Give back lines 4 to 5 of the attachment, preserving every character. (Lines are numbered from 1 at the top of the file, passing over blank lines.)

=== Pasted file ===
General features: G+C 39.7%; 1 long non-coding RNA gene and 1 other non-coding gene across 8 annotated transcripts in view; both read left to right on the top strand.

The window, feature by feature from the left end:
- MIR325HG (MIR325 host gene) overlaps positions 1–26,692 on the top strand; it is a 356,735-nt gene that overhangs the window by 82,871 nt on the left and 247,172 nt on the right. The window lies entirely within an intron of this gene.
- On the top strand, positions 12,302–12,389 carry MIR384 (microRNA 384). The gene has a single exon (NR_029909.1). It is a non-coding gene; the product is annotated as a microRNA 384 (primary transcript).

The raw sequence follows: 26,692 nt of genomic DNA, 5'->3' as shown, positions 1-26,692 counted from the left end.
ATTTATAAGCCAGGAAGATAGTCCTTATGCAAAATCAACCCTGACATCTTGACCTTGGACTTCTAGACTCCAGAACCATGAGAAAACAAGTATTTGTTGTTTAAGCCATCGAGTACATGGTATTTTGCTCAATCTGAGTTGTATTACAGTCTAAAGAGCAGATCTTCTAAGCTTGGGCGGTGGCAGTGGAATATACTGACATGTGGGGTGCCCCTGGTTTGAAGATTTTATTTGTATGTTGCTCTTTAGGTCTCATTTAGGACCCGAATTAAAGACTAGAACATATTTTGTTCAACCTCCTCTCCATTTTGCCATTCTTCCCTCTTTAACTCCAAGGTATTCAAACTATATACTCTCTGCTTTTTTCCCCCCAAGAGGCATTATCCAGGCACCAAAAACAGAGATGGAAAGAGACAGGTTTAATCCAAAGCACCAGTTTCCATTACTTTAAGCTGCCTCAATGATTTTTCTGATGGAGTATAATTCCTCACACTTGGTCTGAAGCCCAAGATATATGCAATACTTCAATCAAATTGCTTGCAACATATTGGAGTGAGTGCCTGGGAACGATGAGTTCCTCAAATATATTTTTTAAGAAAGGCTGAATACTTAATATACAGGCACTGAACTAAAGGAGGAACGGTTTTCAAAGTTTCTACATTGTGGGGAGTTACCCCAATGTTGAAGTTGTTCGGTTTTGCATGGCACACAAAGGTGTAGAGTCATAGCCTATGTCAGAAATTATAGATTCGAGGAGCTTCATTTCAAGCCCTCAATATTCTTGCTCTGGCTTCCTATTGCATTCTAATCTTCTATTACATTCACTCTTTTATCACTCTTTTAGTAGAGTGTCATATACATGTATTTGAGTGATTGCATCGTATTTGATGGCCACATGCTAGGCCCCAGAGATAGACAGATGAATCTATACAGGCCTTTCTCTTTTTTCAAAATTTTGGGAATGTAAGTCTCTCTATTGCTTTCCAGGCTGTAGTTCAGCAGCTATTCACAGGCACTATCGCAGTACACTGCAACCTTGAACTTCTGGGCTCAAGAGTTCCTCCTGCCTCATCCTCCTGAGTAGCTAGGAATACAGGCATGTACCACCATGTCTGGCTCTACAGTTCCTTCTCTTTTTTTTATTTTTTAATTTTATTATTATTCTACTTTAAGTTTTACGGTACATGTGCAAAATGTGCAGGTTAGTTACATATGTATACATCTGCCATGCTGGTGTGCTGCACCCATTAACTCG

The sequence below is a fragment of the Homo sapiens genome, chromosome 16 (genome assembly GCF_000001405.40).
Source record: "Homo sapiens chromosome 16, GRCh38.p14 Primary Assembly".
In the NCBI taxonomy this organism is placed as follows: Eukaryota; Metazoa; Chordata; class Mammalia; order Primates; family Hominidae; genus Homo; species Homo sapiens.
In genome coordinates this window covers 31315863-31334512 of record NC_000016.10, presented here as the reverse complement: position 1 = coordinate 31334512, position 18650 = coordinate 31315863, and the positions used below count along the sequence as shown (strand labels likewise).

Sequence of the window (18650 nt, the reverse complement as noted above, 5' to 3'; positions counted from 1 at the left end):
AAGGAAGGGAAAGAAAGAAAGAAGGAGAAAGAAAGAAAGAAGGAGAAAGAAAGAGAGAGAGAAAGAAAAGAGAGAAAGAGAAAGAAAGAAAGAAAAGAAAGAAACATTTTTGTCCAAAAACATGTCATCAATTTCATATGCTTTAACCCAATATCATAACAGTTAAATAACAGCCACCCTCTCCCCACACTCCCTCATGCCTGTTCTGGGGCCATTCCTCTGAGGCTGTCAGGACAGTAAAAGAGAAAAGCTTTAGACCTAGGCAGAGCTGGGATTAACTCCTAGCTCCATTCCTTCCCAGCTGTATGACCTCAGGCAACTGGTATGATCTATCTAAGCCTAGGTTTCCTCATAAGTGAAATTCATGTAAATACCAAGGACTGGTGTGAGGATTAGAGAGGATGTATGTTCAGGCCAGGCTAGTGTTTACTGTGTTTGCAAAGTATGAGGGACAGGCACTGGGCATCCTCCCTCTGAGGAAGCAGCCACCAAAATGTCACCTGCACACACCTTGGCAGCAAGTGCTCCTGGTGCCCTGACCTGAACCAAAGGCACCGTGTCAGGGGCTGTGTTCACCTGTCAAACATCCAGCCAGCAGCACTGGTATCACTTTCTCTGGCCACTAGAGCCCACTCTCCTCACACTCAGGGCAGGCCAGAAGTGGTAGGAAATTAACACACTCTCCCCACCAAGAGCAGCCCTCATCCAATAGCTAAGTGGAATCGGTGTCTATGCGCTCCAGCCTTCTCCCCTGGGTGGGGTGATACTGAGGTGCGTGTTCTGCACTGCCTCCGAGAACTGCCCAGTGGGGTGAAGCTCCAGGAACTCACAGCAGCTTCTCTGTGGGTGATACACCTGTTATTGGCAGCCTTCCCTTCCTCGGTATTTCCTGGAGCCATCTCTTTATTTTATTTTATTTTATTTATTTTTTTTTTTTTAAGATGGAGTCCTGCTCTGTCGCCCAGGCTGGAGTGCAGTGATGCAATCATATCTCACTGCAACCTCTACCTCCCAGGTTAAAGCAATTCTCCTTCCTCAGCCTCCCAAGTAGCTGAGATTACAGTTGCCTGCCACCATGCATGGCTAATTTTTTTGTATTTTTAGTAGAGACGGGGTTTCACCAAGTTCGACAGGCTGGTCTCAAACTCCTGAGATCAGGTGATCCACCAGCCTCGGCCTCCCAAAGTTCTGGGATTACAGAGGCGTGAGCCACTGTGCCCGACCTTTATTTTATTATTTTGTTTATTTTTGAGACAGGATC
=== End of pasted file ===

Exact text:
- On the top strand, positions 12,302–12,389 carry MIR384 (microRNA 384). The gene has a single exon (NR_029909.1). It is a non-coding gene; the product is annotated as a microRNA 384 (primary transcript).

The raw sequence follows: 26,692 nt of genomic DNA, 5'->3' as shown, positions 1-26,692 counted from the left end.